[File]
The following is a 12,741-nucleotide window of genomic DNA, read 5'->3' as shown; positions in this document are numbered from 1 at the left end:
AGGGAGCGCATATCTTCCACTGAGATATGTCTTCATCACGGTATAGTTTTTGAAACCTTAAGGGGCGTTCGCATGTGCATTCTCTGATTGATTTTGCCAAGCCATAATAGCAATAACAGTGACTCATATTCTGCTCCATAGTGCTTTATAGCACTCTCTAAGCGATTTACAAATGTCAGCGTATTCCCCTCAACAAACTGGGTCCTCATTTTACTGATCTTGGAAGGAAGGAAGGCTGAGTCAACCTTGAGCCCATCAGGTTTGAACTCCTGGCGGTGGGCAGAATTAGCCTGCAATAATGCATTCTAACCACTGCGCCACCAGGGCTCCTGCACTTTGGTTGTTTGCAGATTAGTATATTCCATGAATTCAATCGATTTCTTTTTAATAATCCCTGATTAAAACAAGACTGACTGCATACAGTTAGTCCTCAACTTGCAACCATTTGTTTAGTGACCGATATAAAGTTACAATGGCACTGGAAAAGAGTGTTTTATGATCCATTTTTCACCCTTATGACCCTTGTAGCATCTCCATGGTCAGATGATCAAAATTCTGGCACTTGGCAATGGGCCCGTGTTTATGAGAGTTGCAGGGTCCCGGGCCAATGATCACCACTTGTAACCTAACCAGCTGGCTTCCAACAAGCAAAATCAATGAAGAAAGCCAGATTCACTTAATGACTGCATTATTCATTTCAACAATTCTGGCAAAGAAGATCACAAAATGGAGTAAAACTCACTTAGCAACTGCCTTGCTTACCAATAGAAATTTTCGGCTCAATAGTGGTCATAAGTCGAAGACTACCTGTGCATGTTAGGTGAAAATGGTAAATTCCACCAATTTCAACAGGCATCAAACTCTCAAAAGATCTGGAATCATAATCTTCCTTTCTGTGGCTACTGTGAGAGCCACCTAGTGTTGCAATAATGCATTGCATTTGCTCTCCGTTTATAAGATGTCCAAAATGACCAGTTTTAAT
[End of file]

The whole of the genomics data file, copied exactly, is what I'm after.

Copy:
The following is a 12,741-nucleotide window of genomic DNA, read 5'->3' as shown; positions in this document are numbered from 1 at the left end:
AGGGAGCGCATATCTTCCACTGAGATATGTCTTCATCACGGTATAGTTTTTGAAACCTTAAGGGGCGTTCGCATGTGCATTCTCTGATTGATTTTGCCAAGCCATAATAGCAATAACAGTGACTCATATTCTGCTCCATAGTGCTTTATAGCACTCTCTAAGCGATTTACAAATGTCAGCGTATTCCCCTCAACAAACTGGGTCCTCATTTTACTGATCTTGGAAGGAAGGAAGGCTGAGTCAACCTTGAGCCCATCAGGTTTGAACTCCTGGCGGTGGGCAGAATTAGCCTGCAATAATGCATTCTAACCACTGCGCCACCAGGGCTCCTGCACTTTGGTTGTTTGCAGATTAGTATATTCCATGAATTCAATCGATTTCTTTTTAATAATCCCTGATTAAAACAAGACTGACTGCATACAGTTAGTCCTCAACTTGCAACCATTTGTTTAGTGACCGATATAAAGTTACAATGGCACTGGAAAAGAGTGTTTTATGATCCATTTTTCACCCTTATGACCCTTGTAGCATCTCCATGGTCAGATGATCAAAATTCTGGCACTTGGCAATGGGCCCGTGTTTATGAGAGTTGCAGGGTCCCGGGCCAATGATCACCACTTGTAACCTAACCAGCTGGCTTCCAACAAGCAAAATCAATGAAGAAAGCCAGATTCACTTAATGACTGCATTATTCATTTCAACAATTCTGGCAAAGAAGATCACAAAATGGAGTAAAACTCACTTAGCAACTGCCTTGCTTACCAATAGAAATTTTCGGCTCAATAGTGGTCATAAGTCGAAGACTACCTGTGCATGTTAGGTGAAAATGGTAAATTCCACCAATTTCAACAGGCATCAAACTCTCAAAAGATCTGGAATCATAATCTTCCTTTCTGTGGCTACTGTGAGAGCCACCTAGTGTTGCAATAATGCATTGCATTTGCTCTCCGTTTATAAGATGTCCAAAATGACCAGTTTTAAT